My blog, affectionately titled The Nostalgia Spot, is definitely centered towards video games and movies. Every now and then though, I like to post about music. Here is one such post. Queen is a band most are likely quite familiar with, even if it’s just for a song or two. The “Bohemian Rhapsody” scene from Wayne’s World may be the best rock-inspired scene ever created and “We Are the Champions” basically concludes every major championship in America. I always knew The Beatles were more popular in the US than they were in the UK, but I was still surprised to find out that Queen can boast having the all-time best-selling album in the UK (though I think it’s only fair to point out, Queen’s top album is Greatest Hits, while an actual album, Sgt. Pepper’s Lonely Hearts Club Band represents The Beatles). The point being, Queen has a claim as one of the biggest acts in the world, though the band is definitely bigger outside of the US than it is within. Queen is a band that I’ve always had a fondness for, and yet up until recently I only owned compilation albums by them. I set out to remedy this and was a bit disappointed to find out that current CD releases for the band are a bit pricey, as are the recently remastered box sets. I dug a bit deeper though and was able to find a brand new copy of their box set The Crown Jewels and I couldn’t be happier.
The Crown Jewels was first released in 1998 to commemorate the band’s 25th anniversary dated back to the release of the first Queen album. I don’t know how long it was in production for but considering I was able to find a still sealed version in 2013 I would guess it was in production for at least a few years. Box sets aren’t always huge sellers so it’s not shocking to find some hanging around years after release. I imagine it’s no longer in production now, having been replaced with a new line of remastered sets titled Queen 40. Those new sets seem pretty cool, but The Crown Jewels was the best way to get as many Queen albums at once in one purchase. It contains the first 8 studio albums from the band: Queen, Queen II, Sheer Heart Attack, A Night at the Opera, A Day at the Races, News of the World, Jazz, and The Game. Each disc comes packaged in a cardboard sleeve to replicate the original vinyl release, albeit in a smaller form (that’s what the label claims, anyways, it’s entirely possible this was the most cost-effective way to package each disc). There’s also a booklet containing the lyrics from each album as well as a brief bio from Matt Pinfield (remember him?). The whole thing is housed in a blue, velvet-trimmed box that makes for a sturdy and attractive way to store everything. Everything sounds great too. I’m no audiophile, but Queen were masters of production and often ahead of the game so these albums have aged well. The remastering of these albums didn’t knock anything out of whack and all of the levels sound appropriate.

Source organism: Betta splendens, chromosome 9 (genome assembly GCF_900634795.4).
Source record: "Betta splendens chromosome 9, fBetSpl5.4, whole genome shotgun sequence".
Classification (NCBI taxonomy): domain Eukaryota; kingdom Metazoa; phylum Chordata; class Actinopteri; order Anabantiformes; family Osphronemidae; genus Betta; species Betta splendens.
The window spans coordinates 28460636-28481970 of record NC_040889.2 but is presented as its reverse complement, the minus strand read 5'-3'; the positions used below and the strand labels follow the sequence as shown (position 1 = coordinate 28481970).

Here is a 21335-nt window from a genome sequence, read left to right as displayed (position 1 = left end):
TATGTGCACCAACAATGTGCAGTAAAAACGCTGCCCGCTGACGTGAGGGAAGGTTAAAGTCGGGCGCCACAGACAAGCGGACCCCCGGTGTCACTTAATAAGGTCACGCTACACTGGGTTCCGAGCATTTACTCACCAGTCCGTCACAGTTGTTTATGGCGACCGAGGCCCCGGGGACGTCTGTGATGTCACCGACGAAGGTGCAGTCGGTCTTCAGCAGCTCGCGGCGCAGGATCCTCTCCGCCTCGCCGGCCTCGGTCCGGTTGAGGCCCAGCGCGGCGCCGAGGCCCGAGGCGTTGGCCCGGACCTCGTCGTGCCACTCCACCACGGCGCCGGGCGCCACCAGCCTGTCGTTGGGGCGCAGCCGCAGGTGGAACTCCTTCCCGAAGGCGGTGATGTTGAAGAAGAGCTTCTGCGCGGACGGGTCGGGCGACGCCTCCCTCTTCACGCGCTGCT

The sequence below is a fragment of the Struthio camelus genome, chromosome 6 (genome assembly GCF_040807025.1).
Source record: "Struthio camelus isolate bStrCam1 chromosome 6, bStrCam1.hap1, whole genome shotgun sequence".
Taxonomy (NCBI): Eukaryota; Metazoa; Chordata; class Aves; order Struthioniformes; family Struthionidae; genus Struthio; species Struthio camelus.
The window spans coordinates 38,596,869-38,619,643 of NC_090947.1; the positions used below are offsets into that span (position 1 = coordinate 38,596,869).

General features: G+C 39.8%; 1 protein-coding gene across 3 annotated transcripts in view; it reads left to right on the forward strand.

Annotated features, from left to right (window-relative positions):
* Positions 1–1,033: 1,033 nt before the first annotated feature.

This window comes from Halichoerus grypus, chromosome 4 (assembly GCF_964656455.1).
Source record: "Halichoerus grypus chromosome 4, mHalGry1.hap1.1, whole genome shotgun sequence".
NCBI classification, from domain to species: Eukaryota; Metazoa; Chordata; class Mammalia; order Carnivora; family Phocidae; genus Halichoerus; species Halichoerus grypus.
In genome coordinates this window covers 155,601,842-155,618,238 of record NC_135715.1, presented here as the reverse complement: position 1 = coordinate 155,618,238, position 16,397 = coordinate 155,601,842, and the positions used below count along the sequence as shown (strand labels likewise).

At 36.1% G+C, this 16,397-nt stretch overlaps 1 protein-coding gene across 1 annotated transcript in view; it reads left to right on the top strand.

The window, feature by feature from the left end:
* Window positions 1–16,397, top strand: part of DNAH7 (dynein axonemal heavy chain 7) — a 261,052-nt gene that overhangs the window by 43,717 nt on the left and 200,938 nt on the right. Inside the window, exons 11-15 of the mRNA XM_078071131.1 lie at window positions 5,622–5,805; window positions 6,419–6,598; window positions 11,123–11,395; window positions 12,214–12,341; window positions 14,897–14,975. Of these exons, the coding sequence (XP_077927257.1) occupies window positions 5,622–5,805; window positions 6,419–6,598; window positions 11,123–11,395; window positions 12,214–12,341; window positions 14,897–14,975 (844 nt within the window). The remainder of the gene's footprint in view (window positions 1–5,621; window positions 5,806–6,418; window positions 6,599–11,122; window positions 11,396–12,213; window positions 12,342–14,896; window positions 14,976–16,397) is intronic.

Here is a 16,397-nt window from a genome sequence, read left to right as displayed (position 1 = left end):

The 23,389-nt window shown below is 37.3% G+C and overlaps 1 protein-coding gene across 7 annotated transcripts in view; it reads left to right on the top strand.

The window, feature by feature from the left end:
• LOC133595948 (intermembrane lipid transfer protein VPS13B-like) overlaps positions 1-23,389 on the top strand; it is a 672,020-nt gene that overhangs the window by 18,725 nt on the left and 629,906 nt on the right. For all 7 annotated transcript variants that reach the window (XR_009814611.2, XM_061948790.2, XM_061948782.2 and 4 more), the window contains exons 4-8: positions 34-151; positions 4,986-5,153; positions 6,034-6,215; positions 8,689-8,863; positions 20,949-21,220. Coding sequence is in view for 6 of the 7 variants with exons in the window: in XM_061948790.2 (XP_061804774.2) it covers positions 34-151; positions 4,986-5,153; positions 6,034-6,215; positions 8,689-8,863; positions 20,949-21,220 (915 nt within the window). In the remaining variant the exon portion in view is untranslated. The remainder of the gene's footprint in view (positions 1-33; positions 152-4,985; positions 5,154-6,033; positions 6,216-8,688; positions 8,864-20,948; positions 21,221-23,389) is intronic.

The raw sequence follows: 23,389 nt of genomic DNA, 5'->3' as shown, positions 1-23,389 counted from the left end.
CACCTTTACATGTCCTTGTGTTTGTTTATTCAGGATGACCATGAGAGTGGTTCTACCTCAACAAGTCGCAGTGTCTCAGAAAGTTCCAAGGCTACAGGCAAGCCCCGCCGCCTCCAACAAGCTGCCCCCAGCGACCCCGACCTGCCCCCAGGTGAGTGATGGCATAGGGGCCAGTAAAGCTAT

It’s nice that packaging is solid but really it’s rather extraneous because the works within speak for themselves. The music is what matters most and was the only thing I particularly cared about. These eight albums represent the band’s best work, though the late entry Innuendo may be worthy of inclusion in that discussion. At any rate, most agree the band dropped off for a bit with the album Hot Space, which arrived after The Game (I’m ignoring the soundtrack Flash Gordon) when their music embraced a bit too much of the current pop scene. The albums here are wonderfully varied leading to many people having a different opinion on which one is best. I’m not sure I can pick one, though there are a few that definitely feel like they’re lesser than their brothers. I figured I’d do a quick rundown of each album presented here before wrapping things up:
Queen – The debut, and one that failed to find much success. Queen’s first two albums were mostly ignored by the press, but they’re both worth listening to. Queen’s first effort is the lesser of the two as the band had yet to find it’s true calling. The lyrics are mostly fantasy inspired and this was before Queen had a robust production budget as well. There’s some decent tracks here, but this is definitely the album I’ve listened to the least since purchasing the set.